Karaka

Maori Name: Karaka
Common Name: Karaka
Botanical Name: Corynocarpus laevigatus

What does it look like?
Karaka  is usually quite easily recognized, especially when seen growing in more open situations. It forms a medium tree, usually up to 15m tall but occasionally taller and has easily recognizable  thick, leathery leaves with a shiny surface. Its small, green flowers are followed by large fleshy fruits, which when ripe are bright orange.

Where does it grow?
Karaka is abundant in coastal and lowland forests from the North Island to Banks Peninsula and Westland. Dispersal of the seeds by Maori was most likely as the berries were a prized food, which in turn would have led to an expansion of its range.

Seed Collection and propogation
Flowering occurs during spring and the fruits ripen January-April.  Seeds can be gathered beneath the tree in January or February or picked directly from the tree when ripe. Don’t allow the seeds to dry out and it is best if they are sown in a deep seed tray straight away. They can be stored for a few months in a moist plastic bag in the fridge.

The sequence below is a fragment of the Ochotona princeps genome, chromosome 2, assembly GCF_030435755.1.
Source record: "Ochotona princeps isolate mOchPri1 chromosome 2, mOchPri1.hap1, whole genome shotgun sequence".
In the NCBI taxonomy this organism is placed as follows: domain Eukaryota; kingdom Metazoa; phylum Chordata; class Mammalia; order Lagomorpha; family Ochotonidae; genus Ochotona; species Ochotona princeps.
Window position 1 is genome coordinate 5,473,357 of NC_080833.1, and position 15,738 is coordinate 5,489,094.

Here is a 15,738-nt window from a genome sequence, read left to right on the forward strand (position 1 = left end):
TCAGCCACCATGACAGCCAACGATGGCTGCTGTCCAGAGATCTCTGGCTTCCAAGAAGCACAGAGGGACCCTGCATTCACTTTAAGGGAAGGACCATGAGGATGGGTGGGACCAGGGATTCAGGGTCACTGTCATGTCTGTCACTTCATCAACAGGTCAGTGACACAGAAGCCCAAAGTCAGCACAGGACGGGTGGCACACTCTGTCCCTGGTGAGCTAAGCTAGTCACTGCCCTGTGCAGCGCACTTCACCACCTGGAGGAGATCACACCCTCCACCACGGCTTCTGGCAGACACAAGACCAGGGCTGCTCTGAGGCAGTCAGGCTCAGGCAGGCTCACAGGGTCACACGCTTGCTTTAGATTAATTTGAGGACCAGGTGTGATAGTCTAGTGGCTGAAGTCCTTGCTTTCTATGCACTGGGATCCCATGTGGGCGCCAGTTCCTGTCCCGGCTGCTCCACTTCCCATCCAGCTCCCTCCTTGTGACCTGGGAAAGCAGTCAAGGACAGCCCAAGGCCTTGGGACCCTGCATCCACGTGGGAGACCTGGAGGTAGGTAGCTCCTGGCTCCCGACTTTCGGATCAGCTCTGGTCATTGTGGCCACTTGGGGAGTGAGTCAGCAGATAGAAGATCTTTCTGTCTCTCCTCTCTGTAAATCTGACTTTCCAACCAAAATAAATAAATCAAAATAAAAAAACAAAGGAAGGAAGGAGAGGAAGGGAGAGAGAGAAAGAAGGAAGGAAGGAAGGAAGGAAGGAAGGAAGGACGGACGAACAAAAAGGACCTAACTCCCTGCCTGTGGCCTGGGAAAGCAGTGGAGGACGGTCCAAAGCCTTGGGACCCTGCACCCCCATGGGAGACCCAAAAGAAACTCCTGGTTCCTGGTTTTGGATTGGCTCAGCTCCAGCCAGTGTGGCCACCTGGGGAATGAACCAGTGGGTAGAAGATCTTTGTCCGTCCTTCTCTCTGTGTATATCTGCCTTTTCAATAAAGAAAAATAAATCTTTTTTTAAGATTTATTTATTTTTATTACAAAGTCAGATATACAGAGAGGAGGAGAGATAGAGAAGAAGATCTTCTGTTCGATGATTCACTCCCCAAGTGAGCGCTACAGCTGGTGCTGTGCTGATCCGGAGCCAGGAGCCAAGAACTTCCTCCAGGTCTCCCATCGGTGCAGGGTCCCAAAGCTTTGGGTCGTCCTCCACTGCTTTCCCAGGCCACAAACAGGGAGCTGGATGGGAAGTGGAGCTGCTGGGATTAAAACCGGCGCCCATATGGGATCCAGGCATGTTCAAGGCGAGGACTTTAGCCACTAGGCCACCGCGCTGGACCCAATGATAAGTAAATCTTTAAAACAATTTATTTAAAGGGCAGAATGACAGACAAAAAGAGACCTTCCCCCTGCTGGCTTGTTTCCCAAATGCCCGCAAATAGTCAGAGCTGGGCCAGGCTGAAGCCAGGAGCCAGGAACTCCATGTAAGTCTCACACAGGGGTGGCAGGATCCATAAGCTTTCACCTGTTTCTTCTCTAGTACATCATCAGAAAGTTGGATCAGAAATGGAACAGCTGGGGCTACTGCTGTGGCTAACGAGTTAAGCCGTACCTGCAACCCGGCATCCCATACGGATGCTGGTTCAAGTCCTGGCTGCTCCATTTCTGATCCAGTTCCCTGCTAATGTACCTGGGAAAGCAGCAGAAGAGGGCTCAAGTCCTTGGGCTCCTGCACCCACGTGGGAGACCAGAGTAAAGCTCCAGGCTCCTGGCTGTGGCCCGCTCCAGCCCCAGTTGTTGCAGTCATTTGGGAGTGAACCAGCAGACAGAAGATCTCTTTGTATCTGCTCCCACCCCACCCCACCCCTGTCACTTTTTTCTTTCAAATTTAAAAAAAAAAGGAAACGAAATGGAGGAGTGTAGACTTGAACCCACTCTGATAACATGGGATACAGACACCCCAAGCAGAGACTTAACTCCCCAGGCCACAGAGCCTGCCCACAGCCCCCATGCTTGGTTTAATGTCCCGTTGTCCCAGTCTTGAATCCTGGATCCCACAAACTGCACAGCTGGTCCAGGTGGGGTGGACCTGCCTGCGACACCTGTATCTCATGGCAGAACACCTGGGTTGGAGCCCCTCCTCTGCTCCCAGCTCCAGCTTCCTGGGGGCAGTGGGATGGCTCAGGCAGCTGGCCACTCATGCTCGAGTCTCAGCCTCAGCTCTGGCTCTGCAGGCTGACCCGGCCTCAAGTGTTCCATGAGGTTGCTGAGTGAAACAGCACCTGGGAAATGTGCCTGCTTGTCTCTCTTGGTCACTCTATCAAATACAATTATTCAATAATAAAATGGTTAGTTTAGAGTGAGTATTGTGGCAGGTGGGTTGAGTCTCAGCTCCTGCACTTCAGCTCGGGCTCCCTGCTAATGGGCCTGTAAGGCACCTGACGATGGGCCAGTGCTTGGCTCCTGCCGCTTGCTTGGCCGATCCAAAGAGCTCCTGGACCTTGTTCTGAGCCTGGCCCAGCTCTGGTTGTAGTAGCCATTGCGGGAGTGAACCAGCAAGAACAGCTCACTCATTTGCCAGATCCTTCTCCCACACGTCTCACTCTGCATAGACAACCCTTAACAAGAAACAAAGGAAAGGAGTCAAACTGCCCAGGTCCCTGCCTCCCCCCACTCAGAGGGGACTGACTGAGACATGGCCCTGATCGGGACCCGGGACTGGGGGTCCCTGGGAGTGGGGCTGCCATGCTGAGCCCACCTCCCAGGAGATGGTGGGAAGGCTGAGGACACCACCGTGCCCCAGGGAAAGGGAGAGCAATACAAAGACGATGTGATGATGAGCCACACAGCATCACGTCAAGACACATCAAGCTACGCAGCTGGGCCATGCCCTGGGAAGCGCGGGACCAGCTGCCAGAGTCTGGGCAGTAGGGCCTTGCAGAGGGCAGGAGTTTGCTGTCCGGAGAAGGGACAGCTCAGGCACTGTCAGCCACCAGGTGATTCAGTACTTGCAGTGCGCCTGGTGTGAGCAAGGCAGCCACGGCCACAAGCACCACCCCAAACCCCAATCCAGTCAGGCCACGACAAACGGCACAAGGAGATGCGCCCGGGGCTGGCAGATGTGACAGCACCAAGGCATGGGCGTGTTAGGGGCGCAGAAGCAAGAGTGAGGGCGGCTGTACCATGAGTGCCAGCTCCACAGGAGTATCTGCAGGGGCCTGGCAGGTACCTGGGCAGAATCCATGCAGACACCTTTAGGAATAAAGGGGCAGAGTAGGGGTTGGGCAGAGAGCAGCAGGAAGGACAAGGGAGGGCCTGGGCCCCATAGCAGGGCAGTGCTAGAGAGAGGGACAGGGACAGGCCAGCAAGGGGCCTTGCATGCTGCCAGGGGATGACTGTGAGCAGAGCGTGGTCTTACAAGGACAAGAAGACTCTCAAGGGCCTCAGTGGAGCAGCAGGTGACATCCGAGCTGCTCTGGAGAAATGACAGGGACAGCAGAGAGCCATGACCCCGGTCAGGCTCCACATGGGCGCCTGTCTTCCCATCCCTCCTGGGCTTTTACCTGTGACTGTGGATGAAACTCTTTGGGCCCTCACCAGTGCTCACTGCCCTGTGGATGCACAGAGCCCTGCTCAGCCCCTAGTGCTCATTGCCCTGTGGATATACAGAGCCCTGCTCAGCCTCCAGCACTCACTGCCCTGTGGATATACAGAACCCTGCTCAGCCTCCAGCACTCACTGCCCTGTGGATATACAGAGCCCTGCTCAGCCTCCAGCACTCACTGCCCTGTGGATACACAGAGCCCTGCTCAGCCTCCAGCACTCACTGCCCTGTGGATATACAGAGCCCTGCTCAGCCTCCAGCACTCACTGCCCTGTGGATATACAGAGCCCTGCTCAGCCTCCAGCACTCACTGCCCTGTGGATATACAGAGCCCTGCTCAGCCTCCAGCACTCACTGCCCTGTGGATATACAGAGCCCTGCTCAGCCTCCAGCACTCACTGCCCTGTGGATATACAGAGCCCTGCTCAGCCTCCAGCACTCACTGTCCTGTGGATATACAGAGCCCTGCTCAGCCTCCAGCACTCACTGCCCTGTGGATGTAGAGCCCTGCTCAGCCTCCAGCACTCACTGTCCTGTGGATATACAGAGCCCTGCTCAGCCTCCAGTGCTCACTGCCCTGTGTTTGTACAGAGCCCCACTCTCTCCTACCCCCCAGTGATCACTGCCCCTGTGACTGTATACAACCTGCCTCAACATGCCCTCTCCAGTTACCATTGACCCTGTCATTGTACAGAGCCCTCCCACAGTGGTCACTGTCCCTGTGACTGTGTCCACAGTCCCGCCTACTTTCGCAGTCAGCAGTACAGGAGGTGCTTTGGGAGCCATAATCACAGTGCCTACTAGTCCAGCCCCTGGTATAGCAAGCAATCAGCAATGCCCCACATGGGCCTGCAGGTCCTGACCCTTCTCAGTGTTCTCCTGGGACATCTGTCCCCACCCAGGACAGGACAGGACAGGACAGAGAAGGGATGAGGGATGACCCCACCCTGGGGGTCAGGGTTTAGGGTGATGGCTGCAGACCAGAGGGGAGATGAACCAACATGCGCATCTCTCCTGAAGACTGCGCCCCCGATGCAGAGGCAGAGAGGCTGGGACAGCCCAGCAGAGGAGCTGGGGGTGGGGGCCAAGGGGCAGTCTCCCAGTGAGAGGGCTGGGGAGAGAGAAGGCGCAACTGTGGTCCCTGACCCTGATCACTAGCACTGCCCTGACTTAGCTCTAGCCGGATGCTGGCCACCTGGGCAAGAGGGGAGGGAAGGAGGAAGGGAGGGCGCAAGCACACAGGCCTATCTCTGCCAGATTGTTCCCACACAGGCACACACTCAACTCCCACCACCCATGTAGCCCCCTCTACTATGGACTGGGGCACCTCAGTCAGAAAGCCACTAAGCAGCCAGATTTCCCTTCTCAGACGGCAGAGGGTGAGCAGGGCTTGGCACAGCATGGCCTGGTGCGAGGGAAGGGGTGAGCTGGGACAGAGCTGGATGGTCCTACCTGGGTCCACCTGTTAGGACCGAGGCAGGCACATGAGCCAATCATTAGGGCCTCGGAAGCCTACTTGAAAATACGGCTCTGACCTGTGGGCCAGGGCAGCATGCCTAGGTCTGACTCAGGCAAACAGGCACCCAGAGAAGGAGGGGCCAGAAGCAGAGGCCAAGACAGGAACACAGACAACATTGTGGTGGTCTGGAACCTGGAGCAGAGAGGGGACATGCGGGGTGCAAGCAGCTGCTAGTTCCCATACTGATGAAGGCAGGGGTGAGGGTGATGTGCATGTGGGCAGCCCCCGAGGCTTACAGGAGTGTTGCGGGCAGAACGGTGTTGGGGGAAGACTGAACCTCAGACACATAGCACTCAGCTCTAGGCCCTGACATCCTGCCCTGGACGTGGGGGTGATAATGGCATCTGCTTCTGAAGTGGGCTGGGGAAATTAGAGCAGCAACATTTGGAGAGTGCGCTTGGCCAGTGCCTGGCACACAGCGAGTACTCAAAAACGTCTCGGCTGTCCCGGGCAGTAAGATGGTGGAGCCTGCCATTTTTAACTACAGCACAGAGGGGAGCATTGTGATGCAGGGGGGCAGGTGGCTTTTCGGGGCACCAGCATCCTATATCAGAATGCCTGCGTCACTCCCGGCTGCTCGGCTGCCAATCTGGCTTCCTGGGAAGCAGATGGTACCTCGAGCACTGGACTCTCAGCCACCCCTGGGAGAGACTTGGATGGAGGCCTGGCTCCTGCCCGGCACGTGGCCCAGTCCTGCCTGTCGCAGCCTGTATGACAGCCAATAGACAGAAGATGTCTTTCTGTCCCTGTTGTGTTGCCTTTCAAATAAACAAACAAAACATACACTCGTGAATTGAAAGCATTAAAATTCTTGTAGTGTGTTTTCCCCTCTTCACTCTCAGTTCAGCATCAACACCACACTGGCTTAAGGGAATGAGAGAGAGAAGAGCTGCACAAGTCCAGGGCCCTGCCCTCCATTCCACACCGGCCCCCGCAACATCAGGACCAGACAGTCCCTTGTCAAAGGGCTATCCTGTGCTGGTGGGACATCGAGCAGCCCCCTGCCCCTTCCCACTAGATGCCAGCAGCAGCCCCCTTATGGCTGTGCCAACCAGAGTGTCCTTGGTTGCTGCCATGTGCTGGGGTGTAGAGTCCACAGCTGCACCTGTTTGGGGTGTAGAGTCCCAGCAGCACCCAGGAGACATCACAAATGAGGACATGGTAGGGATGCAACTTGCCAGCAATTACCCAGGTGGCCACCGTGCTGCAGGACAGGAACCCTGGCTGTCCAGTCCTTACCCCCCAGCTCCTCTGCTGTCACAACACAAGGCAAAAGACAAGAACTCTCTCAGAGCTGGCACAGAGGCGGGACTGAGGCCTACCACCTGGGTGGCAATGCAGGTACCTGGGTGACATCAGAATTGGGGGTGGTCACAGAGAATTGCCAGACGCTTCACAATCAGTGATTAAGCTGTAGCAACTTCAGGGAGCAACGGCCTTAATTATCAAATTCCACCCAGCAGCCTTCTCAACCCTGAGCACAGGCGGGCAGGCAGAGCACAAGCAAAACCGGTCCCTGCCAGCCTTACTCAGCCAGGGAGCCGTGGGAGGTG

Growing tips … in your plant growing unit or shade house

Seeds are quick to germinate in warm conditions and can grow to be be 40 cm tall 2 months from germination but be careful to ensure that the container is deep enough to allow the tap root to reach about 15cm on a 20cm plant.

Planting out for soil conservation
Karaka is best planted with some protection as it is frost tender. However, it grows rapidly and can reach a height of 4m in 5 years.

Used to …

Karaka was highly important to Maori as a source of food. The flesh of the fruits could be eaten raw, but the kernels were bitter, unpalatable and very toxic. Because of this they were soaked in water before being steam-baked for several hours so as to remove their toxicity. Next they were washed in running water to remove the husks and the fibrous matter that coats the kernels, and to ensure all traces of toxicity had disappeared. Once washed, they were then dried and stored. When required for use, the kernels were again steamed. On the Chatham Islands the kernels were known as kopi, as was the whole tree. Karaka fruit is eaten by New Zealand pigeons.

Did you know … ?
Karaka was so valued by the Maori that it was one of the few trees cultivated for its clusters of orange fruits. After treatment the kernels were ground into flour and baked into a bread. Also the shiny upper surface of the leaves healed wounds.

For more detailed information about Karaka you can read the Dept of Conservation Internal Series 101 by clicking here.